Mr Locke obtained his SIS file, which reveals that he has been monitored since the age of 11, and up until 2006.
Mr Locke, who entered Parliament in 1999, says the agency was monitoring his work with his constituents, which he regards as interference.
Prime Minister John Key has asked the Inspector-General of Intelligence and Security, Justice Paul Neazor, to review the way the SIS manages its files.
Mr Locke says Mr Key has recongised there is a widespread problem, and he expects changes to come as a result of the review.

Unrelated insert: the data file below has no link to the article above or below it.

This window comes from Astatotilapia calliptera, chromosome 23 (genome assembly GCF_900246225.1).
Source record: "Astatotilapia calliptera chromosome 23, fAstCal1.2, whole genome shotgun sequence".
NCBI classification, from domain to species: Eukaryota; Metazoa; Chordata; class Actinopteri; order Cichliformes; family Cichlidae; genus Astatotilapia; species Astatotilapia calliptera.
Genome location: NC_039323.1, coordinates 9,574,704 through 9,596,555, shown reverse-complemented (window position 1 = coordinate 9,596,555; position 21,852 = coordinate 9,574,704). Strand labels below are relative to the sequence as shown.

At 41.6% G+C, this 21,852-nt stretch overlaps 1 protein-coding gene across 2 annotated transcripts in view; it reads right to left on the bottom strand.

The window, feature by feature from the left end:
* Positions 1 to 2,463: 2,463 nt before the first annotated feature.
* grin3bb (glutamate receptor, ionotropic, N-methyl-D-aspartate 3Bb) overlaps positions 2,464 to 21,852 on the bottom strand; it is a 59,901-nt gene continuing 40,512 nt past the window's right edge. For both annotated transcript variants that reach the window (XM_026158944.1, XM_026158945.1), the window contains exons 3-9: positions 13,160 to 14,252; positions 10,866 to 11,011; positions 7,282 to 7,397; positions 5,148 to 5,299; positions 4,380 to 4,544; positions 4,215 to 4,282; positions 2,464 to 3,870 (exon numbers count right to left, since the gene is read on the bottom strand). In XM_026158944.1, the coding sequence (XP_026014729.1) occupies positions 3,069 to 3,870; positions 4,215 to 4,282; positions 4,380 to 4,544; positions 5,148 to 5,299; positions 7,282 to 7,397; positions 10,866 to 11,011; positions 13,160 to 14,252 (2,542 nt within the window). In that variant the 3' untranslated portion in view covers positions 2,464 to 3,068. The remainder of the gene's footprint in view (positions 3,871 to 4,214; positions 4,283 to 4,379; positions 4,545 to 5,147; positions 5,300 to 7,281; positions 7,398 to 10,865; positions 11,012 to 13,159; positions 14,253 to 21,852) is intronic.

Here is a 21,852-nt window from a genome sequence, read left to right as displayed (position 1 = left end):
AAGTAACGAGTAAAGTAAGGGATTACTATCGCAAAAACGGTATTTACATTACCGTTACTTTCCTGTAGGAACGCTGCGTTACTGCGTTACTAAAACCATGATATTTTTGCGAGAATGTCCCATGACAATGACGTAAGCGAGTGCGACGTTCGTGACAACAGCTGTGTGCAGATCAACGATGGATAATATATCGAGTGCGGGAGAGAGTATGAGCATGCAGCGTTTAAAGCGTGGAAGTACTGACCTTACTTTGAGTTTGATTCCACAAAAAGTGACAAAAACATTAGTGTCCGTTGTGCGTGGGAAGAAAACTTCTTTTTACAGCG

But Mr Key says there is a vast difference between having a file and an active investigation.
However, he says he has asked the Inspector-General of Intelligence and Security, Justice Paul Neazor, to review the way the SIS manages its files.
Mr Key said he wanted to reassure himself they are being managed appropriately and that the agency's policies are being adhered to.
However, Maori Party MP and activist Hone Harawira says that he, unlike Mr Locke and Ms Fitzsimmons, will not be seeking a copy of his SIS files.
Mr Harawira says it has been common knowledge within the Maori political movement since the 1970s that the SIS has kept files on its members.